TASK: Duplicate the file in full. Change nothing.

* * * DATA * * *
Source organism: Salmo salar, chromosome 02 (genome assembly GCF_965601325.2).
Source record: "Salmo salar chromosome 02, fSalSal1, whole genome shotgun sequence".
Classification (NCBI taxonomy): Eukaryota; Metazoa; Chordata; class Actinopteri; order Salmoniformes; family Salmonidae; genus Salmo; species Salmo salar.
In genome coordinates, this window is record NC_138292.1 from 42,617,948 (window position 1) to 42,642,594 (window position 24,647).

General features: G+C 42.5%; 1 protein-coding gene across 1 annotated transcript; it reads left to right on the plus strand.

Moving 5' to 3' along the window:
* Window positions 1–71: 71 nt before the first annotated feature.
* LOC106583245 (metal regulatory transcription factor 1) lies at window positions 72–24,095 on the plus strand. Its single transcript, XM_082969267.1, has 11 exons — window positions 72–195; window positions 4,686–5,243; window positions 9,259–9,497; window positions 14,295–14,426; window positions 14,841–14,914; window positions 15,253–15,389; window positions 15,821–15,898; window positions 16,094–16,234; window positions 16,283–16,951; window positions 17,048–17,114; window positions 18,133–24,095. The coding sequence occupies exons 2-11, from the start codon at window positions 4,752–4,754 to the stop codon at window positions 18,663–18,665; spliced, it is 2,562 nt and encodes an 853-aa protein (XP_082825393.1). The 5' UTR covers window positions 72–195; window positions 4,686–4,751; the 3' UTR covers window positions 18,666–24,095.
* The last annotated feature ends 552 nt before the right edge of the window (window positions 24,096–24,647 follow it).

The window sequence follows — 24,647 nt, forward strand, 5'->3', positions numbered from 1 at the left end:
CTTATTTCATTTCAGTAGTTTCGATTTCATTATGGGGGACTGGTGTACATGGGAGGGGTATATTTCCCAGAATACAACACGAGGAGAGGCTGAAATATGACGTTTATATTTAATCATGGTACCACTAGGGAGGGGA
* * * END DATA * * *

Source organism: Salmo salar, chromosome 02 (genome assembly GCF_965601325.2).
Source record: "Salmo salar chromosome 02, fSalSal1, whole genome shotgun sequence".
Classification (NCBI taxonomy): Eukaryota; Metazoa; Chordata; class Actinopteri; order Salmoniformes; family Salmonidae; genus Salmo; species Salmo salar.
In genome coordinates, this window is record NC_138292.1 from 42,617,948 (window position 1) to 42,642,594 (window position 24,647).

General features: G+C 42.5%; 1 protein-coding gene across 1 annotated transcript; it reads left to right on the plus strand.

Moving 5' to 3' along the window:
* Window positions 1–71: 71 nt before the first annotated feature.
* LOC106583245 (metal regulatory transcription factor 1) lies at window positions 72–24,095 on the plus strand. Its single transcript, XM_082969267.1, has 11 exons — window positions 72–195; window positions 4,686–5,243; window positions 9,259–9,497; window positions 14,295–14,426; window positions 14,841–14,914; window positions 15,253–15,389; window positions 15,821–15,898; window positions 16,094–16,234; window positions 16,283–16,951; window positions 17,048–17,114; window positions 18,133–24,095. The coding sequence occupies exons 2-11, from the start codon at window positions 4,752–4,754 to the stop codon at window positions 18,663–18,665; spliced, it is 2,562 nt and encodes an 853-aa protein (XP_082825393.1). The 5' UTR covers window positions 72–195; window positions 4,686–4,751; the 3' UTR covers window positions 18,666–24,095.
* The last annotated feature ends 552 nt before the right edge of the window (window positions 24,096–24,647 follow it).

The window sequence follows — 24,647 nt, forward strand, 5'->3', positions numbered from 1 at the left end:
CTTATTTCATTTCAGTAGTTTCGATTTCATTATGGGGGACTGGTGTACATGGGAGGGGTATATTTCCCAGAATACAACACGAGGAGAGGCTGAAATATGACGTTTATATTTAATCATGGTACCACTAGGGAGGGGA